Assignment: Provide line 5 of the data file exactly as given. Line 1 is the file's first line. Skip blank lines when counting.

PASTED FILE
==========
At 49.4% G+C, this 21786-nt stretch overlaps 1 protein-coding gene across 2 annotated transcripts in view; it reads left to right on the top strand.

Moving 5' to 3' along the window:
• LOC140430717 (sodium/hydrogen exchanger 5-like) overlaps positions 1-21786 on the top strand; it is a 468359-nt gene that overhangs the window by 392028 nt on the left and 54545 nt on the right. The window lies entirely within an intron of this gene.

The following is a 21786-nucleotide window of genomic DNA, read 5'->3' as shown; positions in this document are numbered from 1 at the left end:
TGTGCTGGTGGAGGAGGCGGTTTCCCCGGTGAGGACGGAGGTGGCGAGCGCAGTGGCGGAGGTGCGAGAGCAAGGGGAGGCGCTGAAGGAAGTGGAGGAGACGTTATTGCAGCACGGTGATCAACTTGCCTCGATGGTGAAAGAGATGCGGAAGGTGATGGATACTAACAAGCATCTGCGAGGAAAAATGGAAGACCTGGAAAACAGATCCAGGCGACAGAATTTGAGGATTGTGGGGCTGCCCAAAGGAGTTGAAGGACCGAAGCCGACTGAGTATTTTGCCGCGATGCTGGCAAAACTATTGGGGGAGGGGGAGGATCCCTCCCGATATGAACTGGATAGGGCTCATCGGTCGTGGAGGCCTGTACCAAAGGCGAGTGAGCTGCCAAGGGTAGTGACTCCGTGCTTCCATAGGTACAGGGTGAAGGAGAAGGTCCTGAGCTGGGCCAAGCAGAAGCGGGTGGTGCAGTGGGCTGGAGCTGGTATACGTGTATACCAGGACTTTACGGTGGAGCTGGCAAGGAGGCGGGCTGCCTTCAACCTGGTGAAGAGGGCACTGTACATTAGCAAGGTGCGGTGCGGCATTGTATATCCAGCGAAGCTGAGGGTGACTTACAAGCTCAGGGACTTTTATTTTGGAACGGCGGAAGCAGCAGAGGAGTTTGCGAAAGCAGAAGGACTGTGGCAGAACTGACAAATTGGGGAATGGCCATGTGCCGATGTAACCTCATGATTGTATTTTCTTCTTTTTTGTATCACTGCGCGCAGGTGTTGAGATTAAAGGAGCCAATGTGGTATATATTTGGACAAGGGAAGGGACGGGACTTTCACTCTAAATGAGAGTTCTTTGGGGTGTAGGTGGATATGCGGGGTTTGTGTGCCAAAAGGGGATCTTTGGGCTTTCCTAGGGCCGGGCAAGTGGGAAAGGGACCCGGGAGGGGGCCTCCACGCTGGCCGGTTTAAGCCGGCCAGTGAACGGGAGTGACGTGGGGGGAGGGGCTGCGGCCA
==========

TGTGCTGGTGGAGGAGGCGGTTTCCCCGGTGAGGACGGAGGTGGCGAGCGCAGTGGCGGAGGTGCGAGAGCAAGGGGAGGCGCTGAAGGAAGTGGAGGAGACGTTATTGCAGCACGGTGATCAACTTGCCTCGATGGTGAAAGAGATGCGGAAGGTGATGGATACTAACAAGCATCTGCGAGGAAAAATGGAAGACCTGGAAAACAGATCCAGGCGACAGAATTTGAGGATTGTGGGGCTGCCCAAAGGAGTTGAAGGACCGAAGCCGACTGAGTATTTTGCCGCGATGCTGGCAAAACTATTGGGGGAGGGGGAGGATCCCTCCCGATATGAACTGGATAGGGCTCATCGGTCGTGGAGGCCTGTACCAAAGGCGAGTGAGCTGCCAAGGGTAGTGACTCCGTGCTTCCATAGGTACAGGGTGAAGGAGAAGGTCCTGAGCTGGGCCAAGCAGAAGCGGGTGGTGCAGTGGGCTGGAGCTGGTATACGTGTATACCAGGACTTTACGGTGGAGCTGGCAAGGAGGCGGGCTGCCTTCAACCTGGTGAAGAGGGCACTGTACATTAGCAAGGTGCGGTGCGGCATTGTATATCCAGCGAAGCTGAGGGTGACTTACAAGCTCAGGGACTTTTATTTTGGAACGGCGGAAGCAGCAGAGGAGTTTGCGAAAGCAGAAGGACTGTGGCAGAACTGACAAATTGGGGAATGGCCATGTGCCGATGTAACCTCATGATTGTATTTTCTTCTTTTTTGTATCACTGCGCGCAGGTGTTGAGATTAAAGGAGCCAATGTGGTATATATTTGGACAAGGGAAGGGACGGGACTTTCACTCTAAATGAGAGTTCTTTGGGGTGTAGGTGGATATGCGGGGTTTGTGTGCCAAAAGGGGATCTTTGGGCTTTCCTAGGGCCGGGCAAGTGGGAAAGGGACCCGGGAGGGGGCCTCCACGCTGGCCGGTTTAAGCCGGCCAGTGAACGGGAGTGACGTGGGGGGAGGGGCTGCGGCCA